Thursday, April 28, 2005


Artifacts are from shipwreck, archaeologists say


Delaware online
By Molly Murray
April 26, 2005

Divers are finding thousands of pieces of pottery,
glass and even small military miniatures made of lead.

The hundreds of fragments of pottery, glass and bricks pumped onto the beach at Lewes last fall are from a colonial shipwreck just off modern-day Roosevelt Inlet, state historians announced today.

Divers located an 18th-century shipwreck in the shallow waters of Delaware Bay during recent dives, and state officials say it is the oldest sunken ship ever to be found in state waters.

The fragments that landed on the beach during a sand-dredging operation – and those found with the ship – are from Delaware’s early Colonial settlement, dating to about 1750. The beach fragments are just a fraction of the historic treasure that remains on the Delaware Bay floor, said underwater archeologist Lee Cox of Dolan Research, the consultant hired to investigate the offshore site.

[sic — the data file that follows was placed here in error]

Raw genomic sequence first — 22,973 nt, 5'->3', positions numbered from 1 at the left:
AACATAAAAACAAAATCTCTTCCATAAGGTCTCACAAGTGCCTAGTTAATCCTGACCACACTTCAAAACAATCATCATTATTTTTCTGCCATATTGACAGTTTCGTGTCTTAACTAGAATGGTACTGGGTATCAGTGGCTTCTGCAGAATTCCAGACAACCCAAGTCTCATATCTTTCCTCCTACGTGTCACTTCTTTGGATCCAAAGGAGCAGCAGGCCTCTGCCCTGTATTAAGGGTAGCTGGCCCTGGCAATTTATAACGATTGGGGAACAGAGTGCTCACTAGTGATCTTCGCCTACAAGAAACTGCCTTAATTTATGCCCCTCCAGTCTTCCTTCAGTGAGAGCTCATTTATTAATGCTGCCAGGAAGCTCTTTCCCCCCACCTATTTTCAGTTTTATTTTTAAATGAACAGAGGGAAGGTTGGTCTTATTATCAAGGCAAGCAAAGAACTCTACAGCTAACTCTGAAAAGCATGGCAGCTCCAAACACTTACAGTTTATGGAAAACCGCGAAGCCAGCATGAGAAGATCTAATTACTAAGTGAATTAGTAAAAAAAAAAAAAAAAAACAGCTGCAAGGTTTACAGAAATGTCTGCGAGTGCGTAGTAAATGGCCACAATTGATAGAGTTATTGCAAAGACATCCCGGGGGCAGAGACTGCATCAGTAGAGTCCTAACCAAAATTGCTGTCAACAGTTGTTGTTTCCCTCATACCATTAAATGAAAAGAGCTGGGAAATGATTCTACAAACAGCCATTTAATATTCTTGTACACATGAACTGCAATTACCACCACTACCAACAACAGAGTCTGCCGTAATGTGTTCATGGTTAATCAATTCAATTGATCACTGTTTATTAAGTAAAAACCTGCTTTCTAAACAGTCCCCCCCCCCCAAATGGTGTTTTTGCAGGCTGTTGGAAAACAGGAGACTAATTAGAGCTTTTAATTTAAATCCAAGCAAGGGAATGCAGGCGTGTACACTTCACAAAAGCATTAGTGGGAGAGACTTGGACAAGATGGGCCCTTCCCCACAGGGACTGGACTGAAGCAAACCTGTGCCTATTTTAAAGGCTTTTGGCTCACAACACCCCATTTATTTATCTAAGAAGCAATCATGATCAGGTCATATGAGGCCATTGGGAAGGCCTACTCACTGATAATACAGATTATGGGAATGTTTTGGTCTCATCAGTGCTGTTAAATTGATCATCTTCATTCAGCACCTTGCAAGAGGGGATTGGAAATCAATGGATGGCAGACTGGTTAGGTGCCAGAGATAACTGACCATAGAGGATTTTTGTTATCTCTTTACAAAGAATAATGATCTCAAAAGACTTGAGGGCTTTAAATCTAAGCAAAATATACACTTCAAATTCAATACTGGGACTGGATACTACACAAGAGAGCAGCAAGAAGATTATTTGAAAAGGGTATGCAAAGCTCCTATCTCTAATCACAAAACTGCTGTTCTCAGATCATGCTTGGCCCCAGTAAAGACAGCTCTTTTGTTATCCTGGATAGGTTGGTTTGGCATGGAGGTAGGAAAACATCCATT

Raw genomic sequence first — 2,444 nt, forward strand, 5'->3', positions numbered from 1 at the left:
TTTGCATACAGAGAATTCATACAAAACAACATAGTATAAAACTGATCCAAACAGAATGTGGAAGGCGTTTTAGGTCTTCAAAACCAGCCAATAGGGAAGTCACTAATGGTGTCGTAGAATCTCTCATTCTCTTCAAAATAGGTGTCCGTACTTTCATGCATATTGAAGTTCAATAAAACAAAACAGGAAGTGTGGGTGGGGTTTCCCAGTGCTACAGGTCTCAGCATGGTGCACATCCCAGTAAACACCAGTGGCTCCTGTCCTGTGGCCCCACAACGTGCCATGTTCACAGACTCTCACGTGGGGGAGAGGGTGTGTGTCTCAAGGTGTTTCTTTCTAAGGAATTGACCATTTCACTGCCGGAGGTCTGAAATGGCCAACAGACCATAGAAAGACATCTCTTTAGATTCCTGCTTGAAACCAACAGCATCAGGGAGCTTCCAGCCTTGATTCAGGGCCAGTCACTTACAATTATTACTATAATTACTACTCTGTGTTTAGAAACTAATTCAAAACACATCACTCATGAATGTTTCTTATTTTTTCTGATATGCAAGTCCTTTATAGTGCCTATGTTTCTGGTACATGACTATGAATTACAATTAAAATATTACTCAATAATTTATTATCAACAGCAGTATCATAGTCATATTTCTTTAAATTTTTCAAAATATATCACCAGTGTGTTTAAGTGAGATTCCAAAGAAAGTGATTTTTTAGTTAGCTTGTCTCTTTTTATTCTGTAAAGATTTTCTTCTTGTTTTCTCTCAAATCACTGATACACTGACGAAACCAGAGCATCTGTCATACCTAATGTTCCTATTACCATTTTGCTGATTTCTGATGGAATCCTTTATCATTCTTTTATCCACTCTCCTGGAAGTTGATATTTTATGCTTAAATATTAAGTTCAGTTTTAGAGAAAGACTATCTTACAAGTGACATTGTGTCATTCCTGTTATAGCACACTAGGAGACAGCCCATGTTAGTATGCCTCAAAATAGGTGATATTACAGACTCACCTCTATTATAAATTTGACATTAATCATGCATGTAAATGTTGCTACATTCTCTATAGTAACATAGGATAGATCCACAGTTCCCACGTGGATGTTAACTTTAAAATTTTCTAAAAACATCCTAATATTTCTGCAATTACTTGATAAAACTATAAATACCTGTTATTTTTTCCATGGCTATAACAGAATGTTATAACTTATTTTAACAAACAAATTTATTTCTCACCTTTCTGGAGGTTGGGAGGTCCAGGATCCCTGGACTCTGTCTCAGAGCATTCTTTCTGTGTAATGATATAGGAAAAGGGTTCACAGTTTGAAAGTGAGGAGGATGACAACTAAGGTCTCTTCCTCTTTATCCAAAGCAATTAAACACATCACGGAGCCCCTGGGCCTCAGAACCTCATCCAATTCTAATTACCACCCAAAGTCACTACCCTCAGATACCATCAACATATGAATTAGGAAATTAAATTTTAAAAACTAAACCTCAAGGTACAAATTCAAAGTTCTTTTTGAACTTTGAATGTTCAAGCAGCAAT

Cox said divers yesterday found a cache of millstones – the large, circular stones that would have been used in mills to grind grain and other goods. What they still haven’t found, however, is the outline of the actual ship, he said. They did find timbers from the hull.

Officials also do not know the name of the vessel, the circumstances under which it sank or where it was headed. The mystery, said Secretary of State Harriet Smith Windsor, “is unfolding daily.”

State archaeologists think the ship probably is a shallow-draft cargo vessel – probably a shallop or sloop – that brought goods from major cities like Philadelphia to smaller outposts.

The offshore dive site is protected under both state and federal laws and is off limits to treasure hunters. But state officials announced today that the half-mile strip of beach at Roosevelt Inlet has been reopened to the public.

State officials closed the beach area in December after beachcombers started finding bits and pieces of ceramics, pottery and glass in an area where the U.S. Army Corps of Engineers had pumped in sand for a beach renourishment project.


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